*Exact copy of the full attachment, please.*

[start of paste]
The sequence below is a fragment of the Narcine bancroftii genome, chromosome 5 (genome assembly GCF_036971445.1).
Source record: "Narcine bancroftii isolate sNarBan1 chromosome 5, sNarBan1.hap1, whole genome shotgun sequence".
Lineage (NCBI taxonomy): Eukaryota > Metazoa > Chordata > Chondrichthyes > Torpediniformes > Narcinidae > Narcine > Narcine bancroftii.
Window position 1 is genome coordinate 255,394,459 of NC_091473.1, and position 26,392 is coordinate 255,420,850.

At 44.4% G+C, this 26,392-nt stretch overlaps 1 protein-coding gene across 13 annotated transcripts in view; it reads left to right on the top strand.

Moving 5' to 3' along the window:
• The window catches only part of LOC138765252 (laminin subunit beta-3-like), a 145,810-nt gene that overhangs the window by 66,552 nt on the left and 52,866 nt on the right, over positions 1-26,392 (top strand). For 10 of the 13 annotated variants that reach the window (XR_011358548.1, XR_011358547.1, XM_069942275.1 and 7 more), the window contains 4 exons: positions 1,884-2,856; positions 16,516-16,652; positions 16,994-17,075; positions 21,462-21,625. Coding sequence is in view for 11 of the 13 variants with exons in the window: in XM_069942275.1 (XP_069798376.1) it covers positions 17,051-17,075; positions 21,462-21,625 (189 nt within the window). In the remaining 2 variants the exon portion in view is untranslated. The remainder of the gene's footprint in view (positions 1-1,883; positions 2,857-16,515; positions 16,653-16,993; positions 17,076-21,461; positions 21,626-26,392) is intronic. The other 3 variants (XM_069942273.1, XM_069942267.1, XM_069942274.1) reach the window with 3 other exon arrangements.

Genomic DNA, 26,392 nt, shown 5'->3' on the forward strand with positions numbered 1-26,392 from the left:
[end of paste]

The sequence below is a fragment of the Narcine bancroftii genome, chromosome 5 (genome assembly GCF_036971445.1).
Source record: "Narcine bancroftii isolate sNarBan1 chromosome 5, sNarBan1.hap1, whole genome shotgun sequence".
Lineage (NCBI taxonomy): Eukaryota > Metazoa > Chordata > Chondrichthyes > Torpediniformes > Narcinidae > Narcine > Narcine bancroftii.
Window position 1 is genome coordinate 255,394,459 of NC_091473.1, and position 26,392 is coordinate 255,420,850.

At 44.4% G+C, this 26,392-nt stretch overlaps 1 protein-coding gene across 13 annotated transcripts in view; it reads left to right on the top strand.

Moving 5' to 3' along the window:
• The window catches only part of LOC138765252 (laminin subunit beta-3-like), a 145,810-nt gene that overhangs the window by 66,552 nt on the left and 52,866 nt on the right, over positions 1-26,392 (top strand). For 10 of the 13 annotated variants that reach the window (XR_011358548.1, XR_011358547.1, XM_069942275.1 and 7 more), the window contains 4 exons: positions 1,884-2,856; positions 16,516-16,652; positions 16,994-17,075; positions 21,462-21,625. Coding sequence is in view for 11 of the 13 variants with exons in the window: in XM_069942275.1 (XP_069798376.1) it covers positions 17,051-17,075; positions 21,462-21,625 (189 nt within the window). In the remaining 2 variants the exon portion in view is untranslated. The remainder of the gene's footprint in view (positions 1-1,883; positions 2,857-16,515; positions 16,653-16,993; positions 17,076-21,461; positions 21,626-26,392) is intronic. The other 3 variants (XM_069942273.1, XM_069942267.1, XM_069942274.1) reach the window with 3 other exon arrangements.

Genomic DNA, 26,392 nt, shown 5'->3' on the forward strand with positions numbered 1-26,392 from the left: